Black Lives Matter, presidential election, protests, historical narratives, use of history
njheik [a] utu.fi
PhD, Post-doctoral researcher
University of Turku
Viittaaminen / How to cite: Heikkilä, Niko. 2022. ”The Use of History and the Protests of the 2020 U.S. Election Year”. WiderScreen 25 (3-4). http://widerscreen.fi/numerot/3-4-2022-widerscreen-26-3-4/the-use-of-history-and-the-protests-of-the-2020-u-s-election-year/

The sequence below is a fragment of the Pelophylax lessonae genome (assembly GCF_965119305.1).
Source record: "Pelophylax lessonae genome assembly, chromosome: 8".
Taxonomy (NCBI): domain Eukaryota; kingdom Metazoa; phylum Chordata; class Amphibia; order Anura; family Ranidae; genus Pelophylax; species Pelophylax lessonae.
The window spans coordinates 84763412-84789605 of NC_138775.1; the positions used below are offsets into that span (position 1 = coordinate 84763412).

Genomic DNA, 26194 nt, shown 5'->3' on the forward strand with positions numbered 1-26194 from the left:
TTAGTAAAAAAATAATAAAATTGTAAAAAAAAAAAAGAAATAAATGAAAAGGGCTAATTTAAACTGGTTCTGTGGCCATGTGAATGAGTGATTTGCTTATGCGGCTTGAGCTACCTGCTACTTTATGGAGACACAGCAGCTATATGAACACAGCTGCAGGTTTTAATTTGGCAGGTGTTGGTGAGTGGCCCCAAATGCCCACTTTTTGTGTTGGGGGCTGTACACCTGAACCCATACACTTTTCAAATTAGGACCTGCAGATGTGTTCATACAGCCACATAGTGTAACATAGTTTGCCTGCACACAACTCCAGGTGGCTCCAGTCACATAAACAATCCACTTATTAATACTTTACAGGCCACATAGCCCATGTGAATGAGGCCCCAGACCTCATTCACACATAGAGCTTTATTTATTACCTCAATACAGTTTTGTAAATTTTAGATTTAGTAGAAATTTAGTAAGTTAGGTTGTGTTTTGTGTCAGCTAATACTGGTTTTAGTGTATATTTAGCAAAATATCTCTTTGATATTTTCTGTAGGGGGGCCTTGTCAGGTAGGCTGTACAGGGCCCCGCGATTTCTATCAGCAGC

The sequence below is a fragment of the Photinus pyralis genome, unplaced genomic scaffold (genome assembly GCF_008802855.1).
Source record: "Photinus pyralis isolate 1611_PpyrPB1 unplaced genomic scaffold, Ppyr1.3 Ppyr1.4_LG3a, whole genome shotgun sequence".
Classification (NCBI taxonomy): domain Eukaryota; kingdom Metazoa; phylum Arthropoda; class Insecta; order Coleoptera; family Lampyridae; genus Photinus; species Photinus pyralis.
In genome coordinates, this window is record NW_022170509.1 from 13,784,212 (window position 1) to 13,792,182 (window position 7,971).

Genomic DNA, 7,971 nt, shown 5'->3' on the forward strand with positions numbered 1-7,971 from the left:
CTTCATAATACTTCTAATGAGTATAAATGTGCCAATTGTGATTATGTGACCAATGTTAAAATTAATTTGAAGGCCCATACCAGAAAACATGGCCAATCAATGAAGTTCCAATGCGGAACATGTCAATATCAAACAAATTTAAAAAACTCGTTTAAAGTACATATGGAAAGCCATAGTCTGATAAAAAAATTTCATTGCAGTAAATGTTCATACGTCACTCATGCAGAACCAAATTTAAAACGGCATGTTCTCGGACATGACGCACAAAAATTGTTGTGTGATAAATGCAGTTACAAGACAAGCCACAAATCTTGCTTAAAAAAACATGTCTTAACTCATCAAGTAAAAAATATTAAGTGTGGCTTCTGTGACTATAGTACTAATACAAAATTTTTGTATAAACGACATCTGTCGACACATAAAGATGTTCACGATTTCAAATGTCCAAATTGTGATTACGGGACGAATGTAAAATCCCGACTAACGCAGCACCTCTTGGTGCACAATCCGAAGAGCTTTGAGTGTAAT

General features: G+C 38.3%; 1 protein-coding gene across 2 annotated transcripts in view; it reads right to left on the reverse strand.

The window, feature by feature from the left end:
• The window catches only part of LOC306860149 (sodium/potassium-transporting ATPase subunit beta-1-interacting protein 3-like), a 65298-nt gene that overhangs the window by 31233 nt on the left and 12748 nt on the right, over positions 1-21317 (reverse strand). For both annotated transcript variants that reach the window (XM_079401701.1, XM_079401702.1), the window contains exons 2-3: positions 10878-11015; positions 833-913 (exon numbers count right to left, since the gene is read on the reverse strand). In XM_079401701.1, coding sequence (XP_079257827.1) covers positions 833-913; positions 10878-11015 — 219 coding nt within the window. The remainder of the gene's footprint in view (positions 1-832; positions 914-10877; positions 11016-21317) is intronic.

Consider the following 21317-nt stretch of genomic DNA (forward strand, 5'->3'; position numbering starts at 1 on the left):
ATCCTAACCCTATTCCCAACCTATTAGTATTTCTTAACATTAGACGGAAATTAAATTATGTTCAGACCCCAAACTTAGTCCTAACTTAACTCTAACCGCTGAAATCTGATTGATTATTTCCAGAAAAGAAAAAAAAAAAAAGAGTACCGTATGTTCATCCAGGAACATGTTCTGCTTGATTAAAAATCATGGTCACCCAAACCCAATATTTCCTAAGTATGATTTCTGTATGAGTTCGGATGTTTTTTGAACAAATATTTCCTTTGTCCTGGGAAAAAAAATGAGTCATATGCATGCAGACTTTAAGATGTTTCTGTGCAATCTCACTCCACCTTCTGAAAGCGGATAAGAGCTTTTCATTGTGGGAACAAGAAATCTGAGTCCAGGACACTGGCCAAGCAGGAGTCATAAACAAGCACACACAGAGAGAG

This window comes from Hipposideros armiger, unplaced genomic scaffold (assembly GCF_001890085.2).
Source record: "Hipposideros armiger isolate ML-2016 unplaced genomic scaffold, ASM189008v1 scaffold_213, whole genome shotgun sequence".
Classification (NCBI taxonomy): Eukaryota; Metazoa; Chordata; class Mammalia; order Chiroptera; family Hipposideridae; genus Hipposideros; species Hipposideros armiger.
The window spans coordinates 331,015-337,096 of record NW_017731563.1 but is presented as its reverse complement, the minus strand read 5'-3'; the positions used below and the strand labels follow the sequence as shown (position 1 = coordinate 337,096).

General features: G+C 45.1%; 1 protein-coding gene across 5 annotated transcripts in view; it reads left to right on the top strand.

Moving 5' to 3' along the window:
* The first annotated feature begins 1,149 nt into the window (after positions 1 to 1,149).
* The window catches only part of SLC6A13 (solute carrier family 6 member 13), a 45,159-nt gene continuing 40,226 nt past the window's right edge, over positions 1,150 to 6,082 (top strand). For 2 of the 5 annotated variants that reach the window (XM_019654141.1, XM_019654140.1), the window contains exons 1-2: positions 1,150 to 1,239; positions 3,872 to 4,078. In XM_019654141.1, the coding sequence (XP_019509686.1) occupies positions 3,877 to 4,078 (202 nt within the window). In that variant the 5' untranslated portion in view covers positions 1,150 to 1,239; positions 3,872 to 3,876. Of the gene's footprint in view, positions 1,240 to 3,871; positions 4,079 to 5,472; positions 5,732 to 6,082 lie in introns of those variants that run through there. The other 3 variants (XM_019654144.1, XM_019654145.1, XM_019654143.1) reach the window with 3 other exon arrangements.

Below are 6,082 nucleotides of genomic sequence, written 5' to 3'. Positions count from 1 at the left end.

In the summer of 2020, as the Black Lives Matter protests grew to historic proportions, the movement initiated important and often heated debates about racism and police violence as well as historical narratives. After the presidential election, supporters of President Donald Trump protested the results and organized rallies that culminated in the storming of the Capitol on January 6, 2021. Considering these events, I examine the ways that history was evoked and used in protest and political narratives during the presidential election year. As the political use of history relates to a particular set of ideals, hopes, and fears, the article analyzes specifically moral, ideological, and political dimensions of how history was used in various protest narratives. By understanding protest as a form of news that provides a narrative of what is happening, the debate over history was not merely about historical facts but about historical narratives in relation to present struggles and developments. These narratives served various ideological and functional purposes, including views of history as inspiration, myth, and precedent, that were connected to fundamental disagreements about BLM protests as well as today’s culture wars, in which the key difference was between structural critiques and deflecting against them. In the case of Donald Trump and the far right’s role in the Capitol insurrection, fascism was a central historical analogy that functioned as a narrative to warn about threats to democracy and as a source of contestation of where political action should be concentrated.